The outbreak of avian influenza in Nigeria that emerged last Wednesday (February 8) has probably been simmering for weeks without being detected, increasing the risk the disease has spread to neighboring countries, according to a senior scientist at the Food and Agriculture Organization (FAO). However, experts say they don't believe that migratory birds brought the virus to Africa.Nigerian authorities notified the World Organization for Animal Health about the outbreak last Monday after tens of thousands of chickens in battery cages died in the northern state of Kaduna. It was confirmed as H5N1 on Wednesday, and in following days, officials reported worrying outbreaks in two neighboring states. This week (February 13), the country's health minister Eyitayo Lambo reportedly said that officials were examining suspected H5N1 cases in a further 5 states. If confirmed this would mean that 8 of Nigeria's 36 states were affected. The expanding crisis comes amidst concerns...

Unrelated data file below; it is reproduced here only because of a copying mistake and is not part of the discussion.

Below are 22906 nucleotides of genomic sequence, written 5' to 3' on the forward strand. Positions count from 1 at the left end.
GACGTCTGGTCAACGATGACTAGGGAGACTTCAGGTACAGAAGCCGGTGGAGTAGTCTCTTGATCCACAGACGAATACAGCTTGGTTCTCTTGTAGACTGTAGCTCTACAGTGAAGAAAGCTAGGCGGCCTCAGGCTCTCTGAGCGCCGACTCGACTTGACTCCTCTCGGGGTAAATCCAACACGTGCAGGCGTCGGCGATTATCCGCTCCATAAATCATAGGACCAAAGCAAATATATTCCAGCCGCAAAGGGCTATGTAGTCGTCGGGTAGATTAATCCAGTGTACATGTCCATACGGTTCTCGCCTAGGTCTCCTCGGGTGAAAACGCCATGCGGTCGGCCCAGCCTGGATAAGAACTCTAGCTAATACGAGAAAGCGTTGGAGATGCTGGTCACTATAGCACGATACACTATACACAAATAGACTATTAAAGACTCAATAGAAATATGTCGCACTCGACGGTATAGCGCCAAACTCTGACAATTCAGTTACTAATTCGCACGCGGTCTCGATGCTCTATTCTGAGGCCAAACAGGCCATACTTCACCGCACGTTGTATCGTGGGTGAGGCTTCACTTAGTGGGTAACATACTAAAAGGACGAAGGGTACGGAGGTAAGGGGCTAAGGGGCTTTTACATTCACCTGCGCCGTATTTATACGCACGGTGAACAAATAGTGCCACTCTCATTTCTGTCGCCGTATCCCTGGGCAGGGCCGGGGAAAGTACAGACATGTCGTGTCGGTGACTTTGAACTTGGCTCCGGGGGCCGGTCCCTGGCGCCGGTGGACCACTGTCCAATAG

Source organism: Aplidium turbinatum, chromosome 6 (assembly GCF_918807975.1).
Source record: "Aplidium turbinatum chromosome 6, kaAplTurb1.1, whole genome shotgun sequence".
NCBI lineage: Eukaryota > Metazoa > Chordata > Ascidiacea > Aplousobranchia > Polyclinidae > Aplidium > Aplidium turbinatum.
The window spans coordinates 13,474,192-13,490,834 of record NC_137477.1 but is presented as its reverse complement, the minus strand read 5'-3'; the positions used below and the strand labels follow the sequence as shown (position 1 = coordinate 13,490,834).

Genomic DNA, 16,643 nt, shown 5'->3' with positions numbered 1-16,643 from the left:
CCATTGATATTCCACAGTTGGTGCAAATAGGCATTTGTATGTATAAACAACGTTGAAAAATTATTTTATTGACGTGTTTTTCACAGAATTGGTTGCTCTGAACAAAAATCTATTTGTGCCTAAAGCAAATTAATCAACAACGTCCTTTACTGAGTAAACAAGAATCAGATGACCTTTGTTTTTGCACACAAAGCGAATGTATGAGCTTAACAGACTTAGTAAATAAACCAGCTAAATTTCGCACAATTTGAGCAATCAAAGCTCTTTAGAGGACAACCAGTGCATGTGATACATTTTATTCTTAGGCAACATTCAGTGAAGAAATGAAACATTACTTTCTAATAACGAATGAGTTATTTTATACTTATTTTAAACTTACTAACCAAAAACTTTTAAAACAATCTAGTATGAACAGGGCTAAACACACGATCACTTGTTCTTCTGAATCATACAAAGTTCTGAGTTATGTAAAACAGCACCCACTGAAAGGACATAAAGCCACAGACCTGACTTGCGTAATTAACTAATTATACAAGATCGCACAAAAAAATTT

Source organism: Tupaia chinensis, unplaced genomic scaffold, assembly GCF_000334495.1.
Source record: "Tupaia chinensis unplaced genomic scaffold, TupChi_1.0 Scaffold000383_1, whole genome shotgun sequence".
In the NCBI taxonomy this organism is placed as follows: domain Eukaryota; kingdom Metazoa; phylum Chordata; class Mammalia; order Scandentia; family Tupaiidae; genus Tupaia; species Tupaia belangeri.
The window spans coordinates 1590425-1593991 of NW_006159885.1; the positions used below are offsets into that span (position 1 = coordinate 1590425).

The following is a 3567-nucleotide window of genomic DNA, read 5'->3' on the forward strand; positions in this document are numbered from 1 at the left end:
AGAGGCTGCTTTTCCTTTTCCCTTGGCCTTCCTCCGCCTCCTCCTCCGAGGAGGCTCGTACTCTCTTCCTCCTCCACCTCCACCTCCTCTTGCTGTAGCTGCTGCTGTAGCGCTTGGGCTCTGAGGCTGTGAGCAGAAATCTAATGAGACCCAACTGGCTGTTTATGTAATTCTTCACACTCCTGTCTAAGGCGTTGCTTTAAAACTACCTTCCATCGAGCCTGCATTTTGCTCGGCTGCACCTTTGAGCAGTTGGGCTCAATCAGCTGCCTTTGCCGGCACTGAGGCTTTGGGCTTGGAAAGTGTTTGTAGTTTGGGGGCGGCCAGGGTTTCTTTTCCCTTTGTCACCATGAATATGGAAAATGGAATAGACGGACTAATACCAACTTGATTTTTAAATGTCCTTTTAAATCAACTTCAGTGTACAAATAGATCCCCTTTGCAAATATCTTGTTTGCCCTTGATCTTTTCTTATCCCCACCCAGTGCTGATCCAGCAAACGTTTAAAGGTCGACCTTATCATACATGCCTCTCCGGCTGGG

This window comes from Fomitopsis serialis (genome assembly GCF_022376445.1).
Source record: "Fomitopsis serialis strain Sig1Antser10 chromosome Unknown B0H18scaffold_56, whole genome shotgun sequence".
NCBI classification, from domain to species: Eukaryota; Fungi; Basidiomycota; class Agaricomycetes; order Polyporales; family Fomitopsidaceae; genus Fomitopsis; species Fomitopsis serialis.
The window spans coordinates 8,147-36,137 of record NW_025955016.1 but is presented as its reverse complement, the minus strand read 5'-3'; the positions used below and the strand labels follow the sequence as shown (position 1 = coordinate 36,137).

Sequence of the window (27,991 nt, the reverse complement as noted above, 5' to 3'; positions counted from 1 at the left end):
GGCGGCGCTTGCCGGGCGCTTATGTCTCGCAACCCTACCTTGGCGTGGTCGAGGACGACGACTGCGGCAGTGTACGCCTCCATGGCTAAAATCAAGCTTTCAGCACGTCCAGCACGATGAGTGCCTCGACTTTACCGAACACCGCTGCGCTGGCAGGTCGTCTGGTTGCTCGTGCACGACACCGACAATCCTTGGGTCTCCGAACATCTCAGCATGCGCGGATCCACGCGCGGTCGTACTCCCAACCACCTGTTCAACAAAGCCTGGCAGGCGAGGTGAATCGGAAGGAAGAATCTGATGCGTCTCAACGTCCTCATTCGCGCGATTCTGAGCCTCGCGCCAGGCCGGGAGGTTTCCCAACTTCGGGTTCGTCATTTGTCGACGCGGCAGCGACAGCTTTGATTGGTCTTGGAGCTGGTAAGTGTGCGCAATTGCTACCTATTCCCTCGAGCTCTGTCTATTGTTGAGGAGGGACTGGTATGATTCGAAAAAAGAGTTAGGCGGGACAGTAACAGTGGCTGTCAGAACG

The Scientist were urgedscreening possible human casesWetlands InternationalThe Scientist Stephen.email@example.comThe Scientisthttp://www.the-scientist.com/news/display/22989/Press Associationhttp://news.scotsman.com/latest.cfm?id=230502006http://www.oie.int/eng/press/en_060210.htmAssociated Presshttp://www.canada.com/topics/news/agriculture/story.html?id=09f5bbe9-32ac-4d04-8ced-946e92dd7ee8&k=62263http://www.wetlands.org/news.aspx?ID=bb47207c-3109-4d86-826a-d438ada02b83Editor's note:a letter
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